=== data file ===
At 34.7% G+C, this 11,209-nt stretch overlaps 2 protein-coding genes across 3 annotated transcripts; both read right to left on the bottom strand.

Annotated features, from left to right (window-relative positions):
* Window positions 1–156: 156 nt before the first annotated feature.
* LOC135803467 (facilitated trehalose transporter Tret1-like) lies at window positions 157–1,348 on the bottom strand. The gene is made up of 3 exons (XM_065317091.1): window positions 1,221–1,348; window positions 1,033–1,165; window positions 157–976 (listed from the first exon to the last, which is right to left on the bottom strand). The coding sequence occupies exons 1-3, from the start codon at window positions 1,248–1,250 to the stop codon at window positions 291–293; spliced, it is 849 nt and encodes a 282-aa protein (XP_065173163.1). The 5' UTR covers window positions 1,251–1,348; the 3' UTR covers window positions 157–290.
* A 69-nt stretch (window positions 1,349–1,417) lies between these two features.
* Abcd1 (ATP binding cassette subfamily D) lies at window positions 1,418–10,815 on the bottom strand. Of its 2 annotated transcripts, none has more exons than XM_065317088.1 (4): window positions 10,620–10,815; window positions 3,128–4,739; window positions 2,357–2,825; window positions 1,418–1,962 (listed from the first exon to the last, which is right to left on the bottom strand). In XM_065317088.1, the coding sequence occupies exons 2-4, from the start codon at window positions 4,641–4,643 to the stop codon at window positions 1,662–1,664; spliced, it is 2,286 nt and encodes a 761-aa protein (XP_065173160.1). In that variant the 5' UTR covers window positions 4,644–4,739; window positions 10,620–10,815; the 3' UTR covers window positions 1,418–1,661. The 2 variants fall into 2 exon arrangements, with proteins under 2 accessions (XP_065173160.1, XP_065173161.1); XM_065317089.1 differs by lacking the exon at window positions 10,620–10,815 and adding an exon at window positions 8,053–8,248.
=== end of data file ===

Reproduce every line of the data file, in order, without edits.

At 34.7% G+C, this 11,209-nt stretch overlaps 2 protein-coding genes across 3 annotated transcripts; both read right to left on the bottom strand.

Annotated features, from left to right (window-relative positions):
* Window positions 1–156: 156 nt before the first annotated feature.
* LOC135803467 (facilitated trehalose transporter Tret1-like) lies at window positions 157–1,348 on the bottom strand. The gene is made up of 3 exons (XM_065317091.1): window positions 1,221–1,348; window positions 1,033–1,165; window positions 157–976 (listed from the first exon to the last, which is right to left on the bottom strand). The coding sequence occupies exons 1-3, from the start codon at window positions 1,248–1,250 to the stop codon at window positions 291–293; spliced, it is 849 nt and encodes a 282-aa protein (XP_065173163.1). The 5' UTR covers window positions 1,251–1,348; the 3' UTR covers window positions 157–290.
* A 69-nt stretch (window positions 1,349–1,417) lies between these two features.
* Abcd1 (ATP binding cassette subfamily D) lies at window positions 1,418–10,815 on the bottom strand. Of its 2 annotated transcripts, none has more exons than XM_065317088.1 (4): window positions 10,620–10,815; window positions 3,128–4,739; window positions 2,357–2,825; window positions 1,418–1,962 (listed from the first exon to the last, which is right to left on the bottom strand). In XM_065317088.1, the coding sequence occupies exons 2-4, from the start codon at window positions 4,641–4,643 to the stop codon at window positions 1,662–1,664; spliced, it is 2,286 nt and encodes a 761-aa protein (XP_065173160.1). In that variant the 5' UTR covers window positions 4,644–4,739; window positions 10,620–10,815; the 3' UTR covers window positions 1,418–1,661. The 2 variants fall into 2 exon arrangements, with proteins under 2 accessions (XP_065173160.1, XP_065173161.1); XM_065317089.1 differs by lacking the exon at window positions 10,620–10,815 and adding an exon at window positions 8,053–8,248.